Some Carthage residents may have been surprised to hear storm sirens go off on Thursday instead of their regular noon, Saturday test.
The sirens may have sounded a little different too.
Carthage’s new $176,000 storm siren system got its first test run at 1 p.m. Thursday, with Mayor Mike Harris pushing the button on a computer at the Carthage Fire Station to launch the test.
Eight new sirens, each reaching out in a 7,000-foot circle, replaced 11 older sirens, some dating back to the 1950s while others dated to the 1990s.
Carthage Fire Chief Chris Thompson said the larger range meant that a smaller number of sirens could reach a larger part of town, leaving fewer gaps in siren coverage.
Each siren rotates on its pole at a rate of three revolutions a minute to cover a circle around them.
Thompson said the new sirens will be more reliable than the old ones, which were starting to show their age.
The system features a silent testing system, in which a computer tests all functions of the sirens without sounding them.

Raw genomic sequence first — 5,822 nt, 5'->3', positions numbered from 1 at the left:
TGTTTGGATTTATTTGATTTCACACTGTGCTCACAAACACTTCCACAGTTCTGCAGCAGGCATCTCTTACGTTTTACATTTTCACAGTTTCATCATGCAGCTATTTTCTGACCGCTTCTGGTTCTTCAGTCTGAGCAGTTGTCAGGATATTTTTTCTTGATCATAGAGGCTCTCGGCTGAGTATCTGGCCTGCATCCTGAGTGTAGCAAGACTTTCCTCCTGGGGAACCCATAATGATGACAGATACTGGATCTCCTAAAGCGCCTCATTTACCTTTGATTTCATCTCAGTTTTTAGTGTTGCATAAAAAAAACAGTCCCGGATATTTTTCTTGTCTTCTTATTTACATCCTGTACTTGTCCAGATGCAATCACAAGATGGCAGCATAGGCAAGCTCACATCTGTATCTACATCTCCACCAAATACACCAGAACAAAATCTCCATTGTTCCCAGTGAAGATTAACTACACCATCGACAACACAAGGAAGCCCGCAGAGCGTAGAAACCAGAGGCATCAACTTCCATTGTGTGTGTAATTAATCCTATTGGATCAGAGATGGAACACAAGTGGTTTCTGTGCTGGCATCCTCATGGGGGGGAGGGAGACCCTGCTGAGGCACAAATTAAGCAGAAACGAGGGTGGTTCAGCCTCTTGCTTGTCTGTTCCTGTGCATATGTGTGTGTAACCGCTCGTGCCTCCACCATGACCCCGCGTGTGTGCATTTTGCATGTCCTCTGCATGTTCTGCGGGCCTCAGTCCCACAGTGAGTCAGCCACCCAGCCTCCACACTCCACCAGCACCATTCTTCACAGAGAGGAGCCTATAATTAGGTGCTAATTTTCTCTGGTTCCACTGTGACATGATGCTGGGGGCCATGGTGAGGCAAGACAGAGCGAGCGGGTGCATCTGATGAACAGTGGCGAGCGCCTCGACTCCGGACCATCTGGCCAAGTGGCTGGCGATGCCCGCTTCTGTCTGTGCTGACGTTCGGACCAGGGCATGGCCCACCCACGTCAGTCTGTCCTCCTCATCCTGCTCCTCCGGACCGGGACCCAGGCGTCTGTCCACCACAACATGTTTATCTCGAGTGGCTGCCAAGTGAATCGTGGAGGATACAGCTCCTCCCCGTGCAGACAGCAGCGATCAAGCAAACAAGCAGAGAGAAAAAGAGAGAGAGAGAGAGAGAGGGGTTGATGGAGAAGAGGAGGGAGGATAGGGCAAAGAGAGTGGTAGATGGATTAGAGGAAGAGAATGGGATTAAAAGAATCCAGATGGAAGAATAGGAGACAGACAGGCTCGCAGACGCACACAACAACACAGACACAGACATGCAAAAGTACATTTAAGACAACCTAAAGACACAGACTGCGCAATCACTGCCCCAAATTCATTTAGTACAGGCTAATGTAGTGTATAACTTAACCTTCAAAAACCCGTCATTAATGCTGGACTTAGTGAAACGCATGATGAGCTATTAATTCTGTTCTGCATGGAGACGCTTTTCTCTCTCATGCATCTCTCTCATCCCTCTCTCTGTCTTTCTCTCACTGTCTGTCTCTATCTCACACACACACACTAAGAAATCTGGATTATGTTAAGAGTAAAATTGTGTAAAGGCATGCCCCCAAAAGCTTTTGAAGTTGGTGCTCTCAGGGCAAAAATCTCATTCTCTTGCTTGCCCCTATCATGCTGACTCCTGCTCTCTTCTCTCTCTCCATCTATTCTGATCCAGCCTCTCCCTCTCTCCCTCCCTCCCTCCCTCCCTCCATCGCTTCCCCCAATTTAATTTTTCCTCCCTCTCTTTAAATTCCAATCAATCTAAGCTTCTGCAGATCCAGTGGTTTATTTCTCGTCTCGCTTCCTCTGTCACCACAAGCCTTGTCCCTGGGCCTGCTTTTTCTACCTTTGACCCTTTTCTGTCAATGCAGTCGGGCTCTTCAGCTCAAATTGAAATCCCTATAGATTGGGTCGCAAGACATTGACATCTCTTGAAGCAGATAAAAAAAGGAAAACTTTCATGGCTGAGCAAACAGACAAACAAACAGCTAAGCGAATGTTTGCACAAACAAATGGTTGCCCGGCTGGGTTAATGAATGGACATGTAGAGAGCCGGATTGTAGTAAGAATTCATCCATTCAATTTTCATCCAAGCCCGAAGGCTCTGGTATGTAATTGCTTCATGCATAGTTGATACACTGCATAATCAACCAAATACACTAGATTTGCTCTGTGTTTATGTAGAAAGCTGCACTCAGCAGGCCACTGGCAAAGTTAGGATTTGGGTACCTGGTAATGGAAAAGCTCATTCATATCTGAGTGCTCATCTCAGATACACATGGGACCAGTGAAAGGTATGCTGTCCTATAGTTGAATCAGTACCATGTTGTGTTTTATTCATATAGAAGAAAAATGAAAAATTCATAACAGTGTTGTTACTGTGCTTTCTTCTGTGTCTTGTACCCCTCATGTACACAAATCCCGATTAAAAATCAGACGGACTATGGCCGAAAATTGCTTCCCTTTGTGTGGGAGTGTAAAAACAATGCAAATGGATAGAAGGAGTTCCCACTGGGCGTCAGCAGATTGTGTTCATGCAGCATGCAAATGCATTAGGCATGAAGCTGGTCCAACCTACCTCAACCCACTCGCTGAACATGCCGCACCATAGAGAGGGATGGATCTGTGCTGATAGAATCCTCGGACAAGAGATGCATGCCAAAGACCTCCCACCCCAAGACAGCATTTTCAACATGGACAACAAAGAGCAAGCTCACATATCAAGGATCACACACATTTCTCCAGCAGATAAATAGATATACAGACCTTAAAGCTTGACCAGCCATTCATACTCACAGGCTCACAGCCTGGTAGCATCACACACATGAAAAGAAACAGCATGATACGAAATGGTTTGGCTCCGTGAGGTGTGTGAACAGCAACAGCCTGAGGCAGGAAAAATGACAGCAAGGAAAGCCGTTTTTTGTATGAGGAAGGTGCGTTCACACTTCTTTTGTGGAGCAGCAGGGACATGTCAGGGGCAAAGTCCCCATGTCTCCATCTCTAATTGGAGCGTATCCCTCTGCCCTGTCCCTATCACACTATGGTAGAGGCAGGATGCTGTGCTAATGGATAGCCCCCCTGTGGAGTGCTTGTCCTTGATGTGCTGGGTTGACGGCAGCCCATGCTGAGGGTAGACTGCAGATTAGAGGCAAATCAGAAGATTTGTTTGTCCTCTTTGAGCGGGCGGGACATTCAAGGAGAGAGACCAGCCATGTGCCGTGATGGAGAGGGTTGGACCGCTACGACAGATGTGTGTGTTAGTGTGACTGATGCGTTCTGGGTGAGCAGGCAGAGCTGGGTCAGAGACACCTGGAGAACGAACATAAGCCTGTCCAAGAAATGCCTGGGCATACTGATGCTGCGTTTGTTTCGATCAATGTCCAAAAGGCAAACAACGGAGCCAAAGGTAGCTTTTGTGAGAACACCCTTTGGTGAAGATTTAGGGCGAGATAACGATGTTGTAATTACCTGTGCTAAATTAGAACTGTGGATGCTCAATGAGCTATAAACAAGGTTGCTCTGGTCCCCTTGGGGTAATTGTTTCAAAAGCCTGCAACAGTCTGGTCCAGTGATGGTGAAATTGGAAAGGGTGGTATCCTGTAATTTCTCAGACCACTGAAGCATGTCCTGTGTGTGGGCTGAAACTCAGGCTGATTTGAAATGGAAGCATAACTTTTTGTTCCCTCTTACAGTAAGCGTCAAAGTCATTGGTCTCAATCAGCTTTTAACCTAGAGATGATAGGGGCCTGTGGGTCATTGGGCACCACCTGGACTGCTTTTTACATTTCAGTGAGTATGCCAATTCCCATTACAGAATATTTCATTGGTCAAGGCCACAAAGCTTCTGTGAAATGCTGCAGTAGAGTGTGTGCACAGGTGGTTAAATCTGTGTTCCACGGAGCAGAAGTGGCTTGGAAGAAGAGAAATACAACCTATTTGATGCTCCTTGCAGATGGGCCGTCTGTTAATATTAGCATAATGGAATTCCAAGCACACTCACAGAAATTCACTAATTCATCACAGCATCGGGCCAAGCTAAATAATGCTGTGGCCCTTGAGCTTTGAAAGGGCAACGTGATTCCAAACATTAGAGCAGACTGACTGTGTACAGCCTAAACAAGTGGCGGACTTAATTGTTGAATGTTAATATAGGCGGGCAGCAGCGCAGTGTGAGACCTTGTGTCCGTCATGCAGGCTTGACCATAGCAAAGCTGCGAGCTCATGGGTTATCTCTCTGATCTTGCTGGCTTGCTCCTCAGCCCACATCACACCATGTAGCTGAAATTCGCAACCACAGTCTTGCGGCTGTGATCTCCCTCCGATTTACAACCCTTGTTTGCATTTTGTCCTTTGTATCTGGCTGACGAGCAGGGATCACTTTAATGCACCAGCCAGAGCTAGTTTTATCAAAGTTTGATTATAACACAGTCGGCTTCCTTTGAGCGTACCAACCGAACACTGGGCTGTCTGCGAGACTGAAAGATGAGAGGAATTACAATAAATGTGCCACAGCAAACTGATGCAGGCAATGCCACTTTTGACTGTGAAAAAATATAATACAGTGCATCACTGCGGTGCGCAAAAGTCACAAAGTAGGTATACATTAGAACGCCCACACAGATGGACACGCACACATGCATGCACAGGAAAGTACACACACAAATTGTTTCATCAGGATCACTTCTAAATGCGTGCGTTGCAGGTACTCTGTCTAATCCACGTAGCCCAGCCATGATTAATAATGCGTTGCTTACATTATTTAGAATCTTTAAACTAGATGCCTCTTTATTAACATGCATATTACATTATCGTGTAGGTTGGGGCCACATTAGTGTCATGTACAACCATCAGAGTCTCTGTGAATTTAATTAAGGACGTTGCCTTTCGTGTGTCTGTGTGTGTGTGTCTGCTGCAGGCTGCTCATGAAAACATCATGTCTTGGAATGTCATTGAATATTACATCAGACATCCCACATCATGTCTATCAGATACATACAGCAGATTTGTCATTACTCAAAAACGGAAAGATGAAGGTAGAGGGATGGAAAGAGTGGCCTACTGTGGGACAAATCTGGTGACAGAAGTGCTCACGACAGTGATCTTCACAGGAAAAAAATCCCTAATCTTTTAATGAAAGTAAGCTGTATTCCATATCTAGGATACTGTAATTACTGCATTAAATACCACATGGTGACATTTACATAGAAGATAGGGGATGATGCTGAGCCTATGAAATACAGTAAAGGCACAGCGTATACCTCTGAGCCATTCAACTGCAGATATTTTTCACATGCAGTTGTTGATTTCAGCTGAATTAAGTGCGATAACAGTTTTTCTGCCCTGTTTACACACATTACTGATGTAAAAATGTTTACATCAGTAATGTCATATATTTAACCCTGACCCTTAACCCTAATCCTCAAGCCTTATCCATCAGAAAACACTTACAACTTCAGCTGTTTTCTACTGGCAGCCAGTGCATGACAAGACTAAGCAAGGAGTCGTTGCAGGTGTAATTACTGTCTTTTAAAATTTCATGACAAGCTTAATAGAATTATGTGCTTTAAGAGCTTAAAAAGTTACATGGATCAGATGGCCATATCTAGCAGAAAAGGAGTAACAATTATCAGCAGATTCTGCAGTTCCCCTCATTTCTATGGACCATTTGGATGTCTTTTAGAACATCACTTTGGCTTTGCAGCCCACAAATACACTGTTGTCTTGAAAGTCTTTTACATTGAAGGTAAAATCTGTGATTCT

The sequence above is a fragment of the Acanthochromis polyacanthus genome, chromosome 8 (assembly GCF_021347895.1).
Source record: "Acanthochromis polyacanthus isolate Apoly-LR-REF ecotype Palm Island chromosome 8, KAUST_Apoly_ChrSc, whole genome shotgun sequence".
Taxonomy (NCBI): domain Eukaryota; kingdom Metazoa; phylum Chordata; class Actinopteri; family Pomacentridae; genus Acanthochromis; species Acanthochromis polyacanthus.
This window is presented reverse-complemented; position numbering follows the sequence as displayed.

Thompson said the department will continue with the weekly tests every Saturday at noon for now, but will phase those out as time passes.
“The tests tells us 100 percent whether all functions of the siren are working,” Thompson said. “Our goal is to phase out the siren tests so that when the sirens sound, people know there’s an emergency. We’re very confident in this new system.”
Mayor Harris said the city still has the old sirens and will offer those to surrounding communities, which may not have sirens.
City Administrator Tom Short said the city budgeted $180,400 for the sirens, but the actual cost came in at just over $176,000.
In other fire safety news, Thompson said the department should take delivery on its new tanker sometime next week.
The department took a fire engine that was damaged in a vehicle crash in October 2011 and had it rebuilt into 1,500-gallon tanker at a cost of approximately $100,000. The cost was paid by a grant from the Steadley Trust.
The tanker is useful to transport water to fires in areas of the Carthage Fire District outside the city limits that do not have hydrants. It’s a capability that the department didn’t have before, relying on departments such as Carterville, Duenweg and others to provide tanker support at rural fires.